Fall term is still six weeks away, but chemistry class is already in session at Eastern Washington University.
The elements are combined on the football practice fields behind Reese Court, where professor Aaron Best and his 18 students hope it all comes together in a series of controlled explosions, roughly every Saturday between now and early January.
Best, otherwise known as the Eagles’ offensive line coach, may have one of the top units in the Big Sky Conference, perhaps the entire Football Championship Subdivision. Eastern returns four of five starters and can count on quality depth across the line, but ultimate success depends on how it all comes together.
“I think that’s what fall camp is for – chemistry,” said Best, now entering his 13th year in Cheney. “Just because guys have played next to each other, you can’t necessarily say the chemistry is there.”
But it doesn’t hurt. “Since we’ve had a whole season together, it helps a lot,” said center Ashton Miller, a 6-foot-2, 300-pound senior who’s flanked by classmates Brandon Murphy (6-4, 305) and Steven Forgette (6-4, 300), the latter a preseason All-American at left guard.
“It’s good to be honored, but you’ve got to keep working on it,” Forgette said.
Last season, left tackle Clay DeBord was one of the biggest surprises of the season, earning a starting spot as a redshirt freshman. Now a 6-6, 290-pound sophomore, DeBord says he still has “plenty to work on, but I feel like I’m progressing.
“I feel we could be one of the best units in the Big Sky,” DeBord said Thursday morning before practice.
That’s despite the graduation of right tackle Will Post, who finished his career as an All-American. Best hasn’t decided on a replacement, but he has three weeks until the season opener at Oregon State on Aug. 31.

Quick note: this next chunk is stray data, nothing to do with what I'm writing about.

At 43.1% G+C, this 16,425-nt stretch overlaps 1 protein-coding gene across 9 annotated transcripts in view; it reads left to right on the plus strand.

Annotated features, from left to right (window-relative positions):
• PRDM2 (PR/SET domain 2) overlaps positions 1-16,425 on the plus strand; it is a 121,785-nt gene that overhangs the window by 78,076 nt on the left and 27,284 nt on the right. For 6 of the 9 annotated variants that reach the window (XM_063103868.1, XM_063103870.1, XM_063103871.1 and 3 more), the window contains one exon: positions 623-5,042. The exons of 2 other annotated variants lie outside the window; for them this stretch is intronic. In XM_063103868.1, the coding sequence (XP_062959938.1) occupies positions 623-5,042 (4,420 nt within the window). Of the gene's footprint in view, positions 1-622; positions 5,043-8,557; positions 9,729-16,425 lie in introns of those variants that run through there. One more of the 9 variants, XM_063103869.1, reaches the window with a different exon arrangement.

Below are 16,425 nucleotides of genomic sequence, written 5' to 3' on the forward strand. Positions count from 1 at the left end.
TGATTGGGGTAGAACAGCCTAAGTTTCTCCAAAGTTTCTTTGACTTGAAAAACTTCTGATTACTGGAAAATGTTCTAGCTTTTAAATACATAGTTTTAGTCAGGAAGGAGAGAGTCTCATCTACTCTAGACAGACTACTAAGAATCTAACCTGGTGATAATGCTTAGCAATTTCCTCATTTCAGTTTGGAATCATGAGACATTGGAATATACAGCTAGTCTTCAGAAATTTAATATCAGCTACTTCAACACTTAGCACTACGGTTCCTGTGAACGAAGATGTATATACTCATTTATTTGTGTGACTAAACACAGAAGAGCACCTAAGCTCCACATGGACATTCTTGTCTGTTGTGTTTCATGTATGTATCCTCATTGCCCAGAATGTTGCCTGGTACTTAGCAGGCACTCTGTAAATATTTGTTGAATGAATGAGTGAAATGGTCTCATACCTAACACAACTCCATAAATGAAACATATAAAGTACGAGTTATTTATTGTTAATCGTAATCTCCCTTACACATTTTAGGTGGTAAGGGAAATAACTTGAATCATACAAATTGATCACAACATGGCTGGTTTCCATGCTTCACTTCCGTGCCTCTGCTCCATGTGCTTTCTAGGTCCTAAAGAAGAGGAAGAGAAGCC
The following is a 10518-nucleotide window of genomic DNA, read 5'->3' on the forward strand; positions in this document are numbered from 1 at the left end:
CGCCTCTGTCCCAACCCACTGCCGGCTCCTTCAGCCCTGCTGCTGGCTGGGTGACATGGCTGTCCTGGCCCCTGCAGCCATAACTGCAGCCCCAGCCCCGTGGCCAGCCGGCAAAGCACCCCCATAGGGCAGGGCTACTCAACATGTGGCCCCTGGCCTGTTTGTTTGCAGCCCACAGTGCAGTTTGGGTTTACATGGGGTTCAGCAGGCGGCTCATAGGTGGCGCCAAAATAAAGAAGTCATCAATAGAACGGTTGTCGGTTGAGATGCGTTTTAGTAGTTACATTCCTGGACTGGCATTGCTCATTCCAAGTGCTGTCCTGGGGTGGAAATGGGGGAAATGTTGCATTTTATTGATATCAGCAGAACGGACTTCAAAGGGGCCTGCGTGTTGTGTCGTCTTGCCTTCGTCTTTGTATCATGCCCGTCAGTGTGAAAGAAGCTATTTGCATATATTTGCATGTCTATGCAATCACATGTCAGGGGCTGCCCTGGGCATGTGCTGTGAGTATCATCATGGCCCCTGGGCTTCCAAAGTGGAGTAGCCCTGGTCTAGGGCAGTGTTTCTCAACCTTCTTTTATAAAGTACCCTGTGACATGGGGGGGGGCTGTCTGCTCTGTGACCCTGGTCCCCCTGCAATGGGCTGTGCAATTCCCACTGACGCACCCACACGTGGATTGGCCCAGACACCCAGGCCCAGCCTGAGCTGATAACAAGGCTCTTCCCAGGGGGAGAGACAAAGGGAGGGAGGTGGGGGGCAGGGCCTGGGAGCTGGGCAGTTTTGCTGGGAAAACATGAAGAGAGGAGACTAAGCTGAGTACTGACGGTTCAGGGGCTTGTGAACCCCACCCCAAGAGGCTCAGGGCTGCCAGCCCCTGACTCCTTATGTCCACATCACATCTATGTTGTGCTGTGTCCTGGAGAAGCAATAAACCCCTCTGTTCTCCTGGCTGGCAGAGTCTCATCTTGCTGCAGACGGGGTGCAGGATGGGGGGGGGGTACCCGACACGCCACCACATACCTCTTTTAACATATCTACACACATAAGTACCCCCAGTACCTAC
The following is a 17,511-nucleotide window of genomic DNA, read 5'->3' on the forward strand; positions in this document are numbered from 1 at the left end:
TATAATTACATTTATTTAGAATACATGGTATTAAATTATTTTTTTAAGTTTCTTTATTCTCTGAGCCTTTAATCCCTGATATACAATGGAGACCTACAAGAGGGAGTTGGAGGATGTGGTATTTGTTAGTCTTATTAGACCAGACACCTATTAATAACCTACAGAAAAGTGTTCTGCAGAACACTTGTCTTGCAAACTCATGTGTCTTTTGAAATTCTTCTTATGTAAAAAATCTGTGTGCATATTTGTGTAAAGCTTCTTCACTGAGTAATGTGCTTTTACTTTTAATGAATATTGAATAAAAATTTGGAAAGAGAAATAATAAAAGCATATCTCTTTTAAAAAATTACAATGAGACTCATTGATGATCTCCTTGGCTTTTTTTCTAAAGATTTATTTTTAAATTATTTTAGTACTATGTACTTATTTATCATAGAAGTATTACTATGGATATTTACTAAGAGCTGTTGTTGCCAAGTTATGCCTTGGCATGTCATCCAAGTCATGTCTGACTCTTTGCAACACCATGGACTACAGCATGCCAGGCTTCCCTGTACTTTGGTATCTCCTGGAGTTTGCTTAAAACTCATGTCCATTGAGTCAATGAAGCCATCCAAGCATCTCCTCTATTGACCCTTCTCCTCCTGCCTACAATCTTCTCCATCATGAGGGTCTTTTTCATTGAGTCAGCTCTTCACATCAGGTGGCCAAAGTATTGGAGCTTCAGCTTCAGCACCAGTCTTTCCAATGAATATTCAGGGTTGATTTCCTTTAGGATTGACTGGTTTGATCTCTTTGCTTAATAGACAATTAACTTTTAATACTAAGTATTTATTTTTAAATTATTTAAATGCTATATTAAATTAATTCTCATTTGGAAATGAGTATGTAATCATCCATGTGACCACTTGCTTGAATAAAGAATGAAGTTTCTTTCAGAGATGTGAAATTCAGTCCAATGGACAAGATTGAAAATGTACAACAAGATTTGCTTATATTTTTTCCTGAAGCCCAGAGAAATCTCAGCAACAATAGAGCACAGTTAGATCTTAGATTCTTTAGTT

“I don’t have an honest answer for that one,” Best said. “It could be one guy, or it could be by committee.”
The Eagles have plenty of talent in that committee of 18; indeed, Best said he may have the most quality depth “in a long time.”
That depth got a big boost in the offseason from Washington State transfer Jake Rodgers, a 6-6, 320-pound junior out of Spokane’s Shadle Park High School. Last season, Rodgers started all 12 games for the Cougars, either at guard or tackle, so he adds big-game experience as well.
Comparing the two programs, Rodgers said, “I feel like there’s more of an emphasis (at Eastern) on not necessarily doing a ton of work just to do it, but there’s a lot of focus on doing it right and getting in a ton of quality reps.
“The coaches are all on the same page, and understand what the ultimate goal is and how to get there as a team,” Rodgers said.
Head coach Beau Baldwin has the same perspective.
“You can’t go 11-3 without an O-line performing that way,” Baldwin said, adding that the unit’s experience and depth allows you to expand on what you want to do from a game-plan standpoint.”